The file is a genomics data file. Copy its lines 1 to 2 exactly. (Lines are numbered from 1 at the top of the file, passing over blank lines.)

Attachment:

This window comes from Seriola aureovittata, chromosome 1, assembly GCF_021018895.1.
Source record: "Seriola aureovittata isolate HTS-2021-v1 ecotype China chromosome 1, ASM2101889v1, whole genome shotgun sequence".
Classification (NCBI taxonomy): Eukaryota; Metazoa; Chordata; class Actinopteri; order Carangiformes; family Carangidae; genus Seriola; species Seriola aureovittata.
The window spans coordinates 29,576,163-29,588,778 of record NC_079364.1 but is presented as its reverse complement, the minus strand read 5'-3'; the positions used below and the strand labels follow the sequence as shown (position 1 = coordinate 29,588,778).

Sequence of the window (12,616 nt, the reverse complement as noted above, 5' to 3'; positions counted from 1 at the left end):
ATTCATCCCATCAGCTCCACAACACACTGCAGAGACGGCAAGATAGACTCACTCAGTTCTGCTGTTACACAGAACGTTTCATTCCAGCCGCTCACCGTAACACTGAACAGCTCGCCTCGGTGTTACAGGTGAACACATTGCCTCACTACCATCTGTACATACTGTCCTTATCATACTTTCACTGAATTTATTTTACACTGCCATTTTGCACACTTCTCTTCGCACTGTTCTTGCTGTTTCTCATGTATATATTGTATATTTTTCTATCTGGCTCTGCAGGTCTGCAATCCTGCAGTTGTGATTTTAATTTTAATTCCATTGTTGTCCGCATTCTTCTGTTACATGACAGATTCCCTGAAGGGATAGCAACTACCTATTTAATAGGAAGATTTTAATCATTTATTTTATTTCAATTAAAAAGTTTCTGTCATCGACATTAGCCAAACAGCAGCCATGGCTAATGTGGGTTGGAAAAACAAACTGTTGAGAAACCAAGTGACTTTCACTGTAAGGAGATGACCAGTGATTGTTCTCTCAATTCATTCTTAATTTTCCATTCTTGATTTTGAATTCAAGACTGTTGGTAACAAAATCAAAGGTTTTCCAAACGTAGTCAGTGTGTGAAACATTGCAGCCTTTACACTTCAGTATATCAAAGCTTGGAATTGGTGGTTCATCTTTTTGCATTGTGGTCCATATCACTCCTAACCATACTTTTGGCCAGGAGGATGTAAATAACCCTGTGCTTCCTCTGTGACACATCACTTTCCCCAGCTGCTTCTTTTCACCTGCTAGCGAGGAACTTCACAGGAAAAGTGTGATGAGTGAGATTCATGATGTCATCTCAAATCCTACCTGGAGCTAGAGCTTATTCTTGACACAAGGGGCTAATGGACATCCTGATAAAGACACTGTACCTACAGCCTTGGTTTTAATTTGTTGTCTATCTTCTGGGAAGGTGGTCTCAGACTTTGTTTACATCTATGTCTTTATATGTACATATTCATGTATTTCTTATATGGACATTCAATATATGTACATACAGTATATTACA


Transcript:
This window comes from Seriola aureovittata, chromosome 1, assembly GCF_021018895.1.
Source record: "Seriola aureovittata isolate HTS-2021-v1 ecotype China chromosome 1, ASM2101889v1, whole genome shotgun sequence".